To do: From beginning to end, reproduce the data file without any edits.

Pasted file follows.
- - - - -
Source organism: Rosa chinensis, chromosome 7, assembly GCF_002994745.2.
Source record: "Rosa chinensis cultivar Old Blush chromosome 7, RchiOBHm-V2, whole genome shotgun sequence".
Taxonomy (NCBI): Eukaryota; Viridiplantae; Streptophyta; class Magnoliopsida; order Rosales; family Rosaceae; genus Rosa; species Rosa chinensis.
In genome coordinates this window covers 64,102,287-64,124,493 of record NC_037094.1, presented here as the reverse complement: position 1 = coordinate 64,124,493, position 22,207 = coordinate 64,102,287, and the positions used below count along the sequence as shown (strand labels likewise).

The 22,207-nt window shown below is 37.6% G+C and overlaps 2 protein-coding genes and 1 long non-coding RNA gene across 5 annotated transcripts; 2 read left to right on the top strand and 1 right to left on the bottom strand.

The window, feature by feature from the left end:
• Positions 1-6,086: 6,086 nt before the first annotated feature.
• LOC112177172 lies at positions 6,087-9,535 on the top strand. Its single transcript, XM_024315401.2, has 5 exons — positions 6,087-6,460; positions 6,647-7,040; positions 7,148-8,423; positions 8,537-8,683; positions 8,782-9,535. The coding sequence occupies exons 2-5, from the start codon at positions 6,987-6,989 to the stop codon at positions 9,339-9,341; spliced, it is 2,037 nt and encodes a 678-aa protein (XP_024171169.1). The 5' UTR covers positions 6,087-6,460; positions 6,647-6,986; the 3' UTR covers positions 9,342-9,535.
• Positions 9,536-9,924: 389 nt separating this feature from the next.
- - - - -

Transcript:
Source organism: Rosa chinensis, chromosome 7, assembly GCF_002994745.2.
Source record: "Rosa chinensis cultivar Old Blush chromosome 7, RchiOBHm-V2, whole genome shotgun sequence".
Taxonomy (NCBI): Eukaryota; Viridiplantae; Streptophyta; class Magnoliopsida; order Rosales; family Rosaceae; genus Rosa; species Rosa chinensis.
In genome coordinates this window covers 64,102,287-64,124,493 of record NC_037094.1, presented here as the reverse complement: position 1 = coordinate 64,124,493, position 22,207 = coordinate 64,102,287, and the positions used below count along the sequence as shown (strand labels likewise).

The 22,207-nt window shown below is 37.6% G+C and overlaps 2 protein-coding genes and 1 long non-coding RNA gene across 5 annotated transcripts; 2 read left to right on the top strand and 1 right to left on the bottom strand.

The window, feature by feature from the left end:
• Positions 1-6,086: 6,086 nt before the first annotated feature.
• LOC112177172 lies at positions 6,087-9,535 on the top strand. Its single transcript, XM_024315401.2, has 5 exons — positions 6,087-6,460; positions 6,647-7,040; positions 7,148-8,423; positions 8,537-8,683; positions 8,782-9,535. The coding sequence occupies exons 2-5, from the start codon at positions 6,987-6,989 to the stop codon at positions 9,339-9,341; spliced, it is 2,037 nt and encodes a 678-aa protein (XP_024171169.1). The 5' UTR covers positions 6,087-6,460; positions 6,647-6,986; the 3' UTR covers positions 9,342-9,535.
• Positions 9,536-9,924: 389 nt separating this feature from the next.